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Making Natural Dyes from Plants

Making Natural Dyes from Plants
Did you know that a great source for natural dyes can be found right in your own back yard! Roots, nuts and flowers are just a few common natural ways to get many colors. Yellow, orange, blue, red, green, brown and grey are available. Go ahead, experiment! Gathering plant material for dyeing: Blossoms should be in full bloom, berries ripe and nuts mature. Remember, never gather more than 2/3 of a stand of anything in the wild when gathering plant stuff for dying. To make the dye solution: Chop plant material into small pieces and place in a pot. Getting the fabric ready for the dye bath: You will have to soak the fabric in a color fixative before the dye process. Color Fixatives: Salt Fixative (for berry dyes) 1/2 cup salt to 8 cups cold water Plant Fixatives (for plant dyes) 4 parts cold water to 1 part vinegar Add fabric to the fixative and simmer for an hour. Dye Bath: Place wet fabric in dye bath. NOTE: It’s best to use an old large pot as your dye vessel. Shades of ORANGE Shades of PINK

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Echoes of a Dream: Natural dyeing. A beginners guide.............. Gulp....A number of people have asked me questions about this dyeing lark and I thought maybe I ought to do a post (another one I hear you mutter) in a tutorial sort of way. I hesitate because I'm no expert but just a mad woman who got hooked over the summer. So what I would like to do is share some of the knowldge I've accumulated, the suppliers I've used (sorry no web link to Mother Nature yet) and to tell you about the colours I got.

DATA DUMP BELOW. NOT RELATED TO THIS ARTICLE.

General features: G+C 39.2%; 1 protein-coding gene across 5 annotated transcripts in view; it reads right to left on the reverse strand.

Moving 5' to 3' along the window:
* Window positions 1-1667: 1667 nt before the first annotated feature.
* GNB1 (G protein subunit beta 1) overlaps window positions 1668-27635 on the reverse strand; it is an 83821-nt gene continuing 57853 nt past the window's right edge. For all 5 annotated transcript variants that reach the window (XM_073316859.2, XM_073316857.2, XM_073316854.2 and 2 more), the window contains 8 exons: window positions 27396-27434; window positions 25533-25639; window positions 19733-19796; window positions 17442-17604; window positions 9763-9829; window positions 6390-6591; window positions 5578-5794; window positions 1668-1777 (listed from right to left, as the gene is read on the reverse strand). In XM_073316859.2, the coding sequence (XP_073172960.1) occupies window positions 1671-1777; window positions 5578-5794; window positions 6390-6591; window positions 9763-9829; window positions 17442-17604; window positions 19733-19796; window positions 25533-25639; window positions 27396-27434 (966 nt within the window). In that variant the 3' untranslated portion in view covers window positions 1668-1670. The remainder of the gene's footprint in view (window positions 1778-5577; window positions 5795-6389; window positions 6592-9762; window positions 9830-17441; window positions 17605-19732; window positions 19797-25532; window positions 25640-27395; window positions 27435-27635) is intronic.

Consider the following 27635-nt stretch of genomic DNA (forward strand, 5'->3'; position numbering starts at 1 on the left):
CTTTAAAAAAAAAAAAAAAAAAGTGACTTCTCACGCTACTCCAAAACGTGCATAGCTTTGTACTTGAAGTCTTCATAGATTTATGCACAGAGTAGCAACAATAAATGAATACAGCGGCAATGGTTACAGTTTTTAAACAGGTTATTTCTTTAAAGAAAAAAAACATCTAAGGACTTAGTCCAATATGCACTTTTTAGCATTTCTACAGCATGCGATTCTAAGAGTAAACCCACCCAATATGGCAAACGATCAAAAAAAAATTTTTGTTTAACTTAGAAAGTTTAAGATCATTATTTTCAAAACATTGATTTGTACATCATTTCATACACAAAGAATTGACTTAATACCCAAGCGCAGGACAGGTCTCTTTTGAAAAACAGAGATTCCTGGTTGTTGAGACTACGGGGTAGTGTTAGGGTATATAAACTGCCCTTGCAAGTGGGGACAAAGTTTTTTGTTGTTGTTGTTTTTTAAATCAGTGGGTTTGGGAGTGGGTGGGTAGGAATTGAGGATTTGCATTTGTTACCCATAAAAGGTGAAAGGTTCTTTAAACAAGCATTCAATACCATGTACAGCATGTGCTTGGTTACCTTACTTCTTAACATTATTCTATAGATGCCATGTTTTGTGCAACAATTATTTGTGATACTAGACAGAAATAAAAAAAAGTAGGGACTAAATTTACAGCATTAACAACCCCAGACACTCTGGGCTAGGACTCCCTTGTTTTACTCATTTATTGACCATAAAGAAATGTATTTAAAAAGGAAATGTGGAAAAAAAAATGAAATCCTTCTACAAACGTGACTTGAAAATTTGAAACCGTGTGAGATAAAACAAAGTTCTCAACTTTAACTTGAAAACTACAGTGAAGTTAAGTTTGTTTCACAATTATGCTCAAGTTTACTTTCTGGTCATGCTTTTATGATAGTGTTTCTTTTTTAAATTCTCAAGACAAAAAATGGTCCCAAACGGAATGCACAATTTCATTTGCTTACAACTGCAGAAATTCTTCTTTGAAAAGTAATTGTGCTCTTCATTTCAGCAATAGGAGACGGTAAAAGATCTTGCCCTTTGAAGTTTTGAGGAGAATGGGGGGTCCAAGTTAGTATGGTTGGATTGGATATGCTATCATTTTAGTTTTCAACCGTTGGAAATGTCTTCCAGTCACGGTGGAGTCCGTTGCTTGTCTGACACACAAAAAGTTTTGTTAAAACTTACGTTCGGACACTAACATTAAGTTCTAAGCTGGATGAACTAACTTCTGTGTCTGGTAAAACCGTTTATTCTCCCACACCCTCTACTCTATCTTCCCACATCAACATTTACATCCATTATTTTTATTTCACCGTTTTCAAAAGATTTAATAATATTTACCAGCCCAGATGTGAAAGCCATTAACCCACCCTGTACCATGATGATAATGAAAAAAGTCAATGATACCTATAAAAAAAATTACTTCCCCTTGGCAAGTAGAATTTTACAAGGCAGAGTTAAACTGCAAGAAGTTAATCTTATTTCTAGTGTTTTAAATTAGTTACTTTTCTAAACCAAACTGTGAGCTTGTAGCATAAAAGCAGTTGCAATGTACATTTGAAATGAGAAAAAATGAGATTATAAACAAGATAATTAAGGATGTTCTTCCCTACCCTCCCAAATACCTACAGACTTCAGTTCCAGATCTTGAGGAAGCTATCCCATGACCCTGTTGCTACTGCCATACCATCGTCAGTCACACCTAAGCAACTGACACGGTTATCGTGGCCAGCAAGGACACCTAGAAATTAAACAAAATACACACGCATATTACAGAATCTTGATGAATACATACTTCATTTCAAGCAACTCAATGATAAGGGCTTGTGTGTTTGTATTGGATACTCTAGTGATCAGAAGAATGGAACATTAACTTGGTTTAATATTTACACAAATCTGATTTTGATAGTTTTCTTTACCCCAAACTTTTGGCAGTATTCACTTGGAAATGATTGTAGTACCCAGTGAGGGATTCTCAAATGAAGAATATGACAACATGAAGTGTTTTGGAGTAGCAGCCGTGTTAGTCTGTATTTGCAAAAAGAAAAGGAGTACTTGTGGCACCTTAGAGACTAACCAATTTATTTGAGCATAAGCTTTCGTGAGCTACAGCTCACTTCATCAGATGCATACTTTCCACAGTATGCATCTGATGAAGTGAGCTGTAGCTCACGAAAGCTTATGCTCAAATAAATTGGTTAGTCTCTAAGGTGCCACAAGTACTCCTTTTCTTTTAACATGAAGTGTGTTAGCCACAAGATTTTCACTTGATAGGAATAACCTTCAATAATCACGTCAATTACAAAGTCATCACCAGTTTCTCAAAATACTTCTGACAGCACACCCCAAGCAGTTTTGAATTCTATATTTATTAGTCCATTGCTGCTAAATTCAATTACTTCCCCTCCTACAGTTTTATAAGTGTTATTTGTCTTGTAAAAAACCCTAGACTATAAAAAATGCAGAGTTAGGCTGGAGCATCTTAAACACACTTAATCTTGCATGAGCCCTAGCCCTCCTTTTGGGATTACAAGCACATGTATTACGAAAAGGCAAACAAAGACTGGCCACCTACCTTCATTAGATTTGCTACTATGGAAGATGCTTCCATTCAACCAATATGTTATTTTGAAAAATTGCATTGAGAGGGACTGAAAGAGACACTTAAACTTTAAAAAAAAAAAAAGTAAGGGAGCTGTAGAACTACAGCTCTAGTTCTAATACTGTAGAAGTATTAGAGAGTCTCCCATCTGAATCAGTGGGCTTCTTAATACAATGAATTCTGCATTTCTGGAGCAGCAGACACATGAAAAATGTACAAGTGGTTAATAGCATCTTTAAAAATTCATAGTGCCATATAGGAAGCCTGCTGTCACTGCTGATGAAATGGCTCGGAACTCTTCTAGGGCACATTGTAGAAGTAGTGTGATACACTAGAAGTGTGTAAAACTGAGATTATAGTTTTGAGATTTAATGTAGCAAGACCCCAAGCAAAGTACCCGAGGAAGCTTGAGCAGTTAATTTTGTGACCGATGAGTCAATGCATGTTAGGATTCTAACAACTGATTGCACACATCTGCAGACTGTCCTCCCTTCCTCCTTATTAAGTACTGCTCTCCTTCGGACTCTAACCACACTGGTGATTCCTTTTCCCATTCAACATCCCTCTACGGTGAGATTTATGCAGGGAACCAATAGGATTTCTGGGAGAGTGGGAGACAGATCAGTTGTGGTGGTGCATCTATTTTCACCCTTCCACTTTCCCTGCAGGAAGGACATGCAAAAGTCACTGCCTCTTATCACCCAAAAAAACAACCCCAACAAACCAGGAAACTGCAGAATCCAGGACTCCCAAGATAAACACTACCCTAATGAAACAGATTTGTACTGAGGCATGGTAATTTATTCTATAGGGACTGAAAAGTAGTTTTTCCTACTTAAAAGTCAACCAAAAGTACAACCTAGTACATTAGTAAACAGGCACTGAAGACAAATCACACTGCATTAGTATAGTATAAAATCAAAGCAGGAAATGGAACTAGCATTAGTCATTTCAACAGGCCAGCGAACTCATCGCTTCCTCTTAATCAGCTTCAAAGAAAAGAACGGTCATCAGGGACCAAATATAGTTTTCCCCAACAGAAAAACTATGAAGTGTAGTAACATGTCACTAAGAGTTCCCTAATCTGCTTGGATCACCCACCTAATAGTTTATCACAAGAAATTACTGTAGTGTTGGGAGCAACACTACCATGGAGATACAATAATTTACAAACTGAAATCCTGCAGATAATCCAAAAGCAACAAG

An Introduction to Natural Dyeing   Choosing Your Plants Begin by looking at what you already have in your own backyard or outdoor space. Any plant you have a lot of will most likely produce some color in the dyepot. Generally, the more plant material you have, the more you can add to the pot, and the more concentrated your dye will be. You can use just one type of plant in the dyepot or a mix. I feel melty. EDIT 11/5/2012: We are no longer selling custom crayon pieces in our Etsy shop. We are now focusing on a new jewelry project, so please check that out and we hope you enjoy the tutorial below! Edit: We are now selling custom crayon pieces in our Etsy shop! If you have questions about commissioning your own artwork, please see the shop or email us at

Natural Dye Mordant; Fiber and Yarn Preparation for Natural Dye These natural dye mordant and wash instructions are focused on wools and silk since they dye the best with natural dyes. If dyeing cellulose fibers, please pay close attention to additional notes. For more information on natural dye mordants please see this mordant page Important note: Weigh the amount of yarn or fiber you plan to dye before making it wet.

The Leaf Guide: 25 Plants for Eco-printing on Cotton – Gumnut Magic This ebook covers 25 plants which eco-print well on cotton. There is information about identifying and preparing each plant, with photographs of the leaves themselves and the types of prints they produce. There is also a discussion about plant pigments, and the differences in using fresh, soaked or dry leaves to dye with. At the end are some examples of clothing and fabric dyed with different combinations of leaves, to inspire you in your own compositions. You can view some sample photographs here.